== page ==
Moola Bulla Station was established on the Halls Creek Road, near Wyndham, Western Australia, in 1910 as a government-run pastoral station. Children at Moola Bulla were under the guardianship of the head of the departments responsible for Aboriginal welfare.
According to the Bringing Them Home report (p.92), the Chief Protector of Aborigines, AO Neville 'wanted to take control of the missions' in the northwest and 'turn them into self-supporting cattle stations.' The report goes on to describe why Moola Bulla was seen as a 'model' for this approach:
'It had opened in 1910 as a ration depot and government-run cattle station. It was intended to be an alternative to the more expensive option of imprisoning large numbers of Aboriginal people for cattle spearing as well as 'raising beef to feed them and … training men for work on the stations' (Long 1970 page 192).'
The Bringing Them Home report notes that 'Indigenous families did not willingly move to these settlements' (pages 92-93) includes some examples of testimony:
'When I was about twelve or thirteen years old I was taken to Moola Bulla. That's where I lost my Aboriginal ways. The Police came one day from Halls Creek when they were going on patrol to Lansdowne and found me, a half-caste child. The manager … took me down to Fitzroy Crossing to wait for the mail truck from Derby to take me to Moola Bulla. When [the manager's wife] told my people, mum and dad, that they were taking me to Fitzroy Crossing for a trip, they told her 'you make sure you bring her back'. They did not know that I would never see them again. Quoted by Kimberley Land Council submission 345 on page 66.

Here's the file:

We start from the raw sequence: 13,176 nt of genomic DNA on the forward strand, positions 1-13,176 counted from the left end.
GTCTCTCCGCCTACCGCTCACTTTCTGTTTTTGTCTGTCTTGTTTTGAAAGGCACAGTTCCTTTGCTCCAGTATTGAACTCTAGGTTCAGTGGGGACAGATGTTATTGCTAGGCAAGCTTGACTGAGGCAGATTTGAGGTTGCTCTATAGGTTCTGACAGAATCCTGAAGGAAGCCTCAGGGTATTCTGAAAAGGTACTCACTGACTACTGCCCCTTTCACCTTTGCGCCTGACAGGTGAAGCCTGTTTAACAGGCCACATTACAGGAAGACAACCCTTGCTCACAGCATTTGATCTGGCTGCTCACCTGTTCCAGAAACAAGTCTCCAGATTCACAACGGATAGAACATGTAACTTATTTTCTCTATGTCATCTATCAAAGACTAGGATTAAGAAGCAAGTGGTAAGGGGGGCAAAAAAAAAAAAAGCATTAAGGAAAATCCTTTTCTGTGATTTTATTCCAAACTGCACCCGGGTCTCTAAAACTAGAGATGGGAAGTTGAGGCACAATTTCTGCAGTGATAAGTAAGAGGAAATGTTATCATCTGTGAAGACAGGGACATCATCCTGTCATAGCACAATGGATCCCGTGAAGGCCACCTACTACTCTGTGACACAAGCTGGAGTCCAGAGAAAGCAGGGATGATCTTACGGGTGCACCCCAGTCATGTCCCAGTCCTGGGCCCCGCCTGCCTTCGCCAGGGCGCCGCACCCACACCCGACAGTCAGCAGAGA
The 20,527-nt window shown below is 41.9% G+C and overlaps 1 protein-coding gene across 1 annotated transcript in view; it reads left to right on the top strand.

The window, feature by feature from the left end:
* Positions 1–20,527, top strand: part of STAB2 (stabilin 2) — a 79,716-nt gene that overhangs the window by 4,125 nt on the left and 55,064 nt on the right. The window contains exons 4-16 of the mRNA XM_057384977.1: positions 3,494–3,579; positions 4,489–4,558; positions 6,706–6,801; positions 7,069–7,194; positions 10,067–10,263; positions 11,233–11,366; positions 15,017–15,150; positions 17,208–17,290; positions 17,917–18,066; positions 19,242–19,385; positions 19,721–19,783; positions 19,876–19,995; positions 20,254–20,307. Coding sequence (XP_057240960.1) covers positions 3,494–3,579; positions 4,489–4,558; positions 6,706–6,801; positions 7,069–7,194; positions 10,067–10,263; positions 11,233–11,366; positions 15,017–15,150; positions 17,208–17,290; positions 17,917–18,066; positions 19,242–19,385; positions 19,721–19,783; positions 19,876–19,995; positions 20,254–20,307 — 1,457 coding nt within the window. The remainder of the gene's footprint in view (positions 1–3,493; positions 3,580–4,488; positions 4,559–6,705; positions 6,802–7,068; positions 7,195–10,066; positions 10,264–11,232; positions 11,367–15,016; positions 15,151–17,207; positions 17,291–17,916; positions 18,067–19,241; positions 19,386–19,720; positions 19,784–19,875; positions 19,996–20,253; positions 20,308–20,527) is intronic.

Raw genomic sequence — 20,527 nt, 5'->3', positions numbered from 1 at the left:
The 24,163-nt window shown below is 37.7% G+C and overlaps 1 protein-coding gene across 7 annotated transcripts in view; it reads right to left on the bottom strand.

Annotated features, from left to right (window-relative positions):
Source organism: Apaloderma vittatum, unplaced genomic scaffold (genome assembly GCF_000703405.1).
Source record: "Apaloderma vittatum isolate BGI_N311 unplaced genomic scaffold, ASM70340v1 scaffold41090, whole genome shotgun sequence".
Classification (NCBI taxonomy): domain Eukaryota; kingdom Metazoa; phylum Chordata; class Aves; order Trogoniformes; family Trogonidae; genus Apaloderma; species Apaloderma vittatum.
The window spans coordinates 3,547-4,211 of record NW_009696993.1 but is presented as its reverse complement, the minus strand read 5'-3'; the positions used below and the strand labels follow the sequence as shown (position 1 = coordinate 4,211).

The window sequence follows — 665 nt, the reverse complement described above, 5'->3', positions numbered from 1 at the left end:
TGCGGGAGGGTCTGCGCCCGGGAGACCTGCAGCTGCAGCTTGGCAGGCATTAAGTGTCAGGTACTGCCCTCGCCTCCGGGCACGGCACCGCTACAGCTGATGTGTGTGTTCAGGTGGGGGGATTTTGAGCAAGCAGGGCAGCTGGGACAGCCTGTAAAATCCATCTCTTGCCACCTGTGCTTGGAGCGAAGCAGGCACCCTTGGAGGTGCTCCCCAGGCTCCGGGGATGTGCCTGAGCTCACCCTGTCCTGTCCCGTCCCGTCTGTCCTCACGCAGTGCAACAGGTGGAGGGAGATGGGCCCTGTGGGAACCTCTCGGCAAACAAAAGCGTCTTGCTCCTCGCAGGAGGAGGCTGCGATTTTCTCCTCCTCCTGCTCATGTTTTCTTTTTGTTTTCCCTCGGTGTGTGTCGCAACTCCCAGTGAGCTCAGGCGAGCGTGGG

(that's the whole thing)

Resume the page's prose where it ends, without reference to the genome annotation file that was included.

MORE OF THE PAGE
The welfare just grabbed you where they found you. They'd take them in threes and fours, whatever. The Native Welfare blokes used to come to every station and see where our half caste kids were. They used to drive right down to Port Hedland. Our people would hide us, paint us with charcoal. I was taken to Moola Bulla. The Welfare bloke … sent his son … to pick up me and […]. We were about 5-6 years old, and my mother was allowed to come with us in the manager's car and then he took her away. Quoted by Kimberley Land Council submission 345 on page 60. '
Bringing Them Home (pages 95-96) shows that the policy of assimilation also influenced the placement of children at Moola Bulla:
'Some kids who were brought to Moola Bulla and who were too white would be sent to Sister Kate's in Perth and some of them who were too dark for Sister Kate's were sent to Moola Bulla. There was a half-caste boy who was at Moola Bulla, his mother was half-caste and his father white, and I suppose they couldn't bear to see him down the camp with all these Aboriginal people so they sent him to Sister Kate's. Confidential evidence 814, Western Australia. '
On 21 January 1955, Moola Bulla was transferred from the Department of Aboriginal Welfare to the Lands Department. Although some children may have gone with family groups to the United Aborigines' Missions at Fitzroy Crossing and Halls Creek, Haebich (2000) has said that most children were transferred to Beagle Bay.
08 April 2022
Cite this: http://www.findandconnect.gov.au/guide/wa/WE00504
First published by the Find & Connect Web Resource Project for the Commonwealth of Australia, 2011
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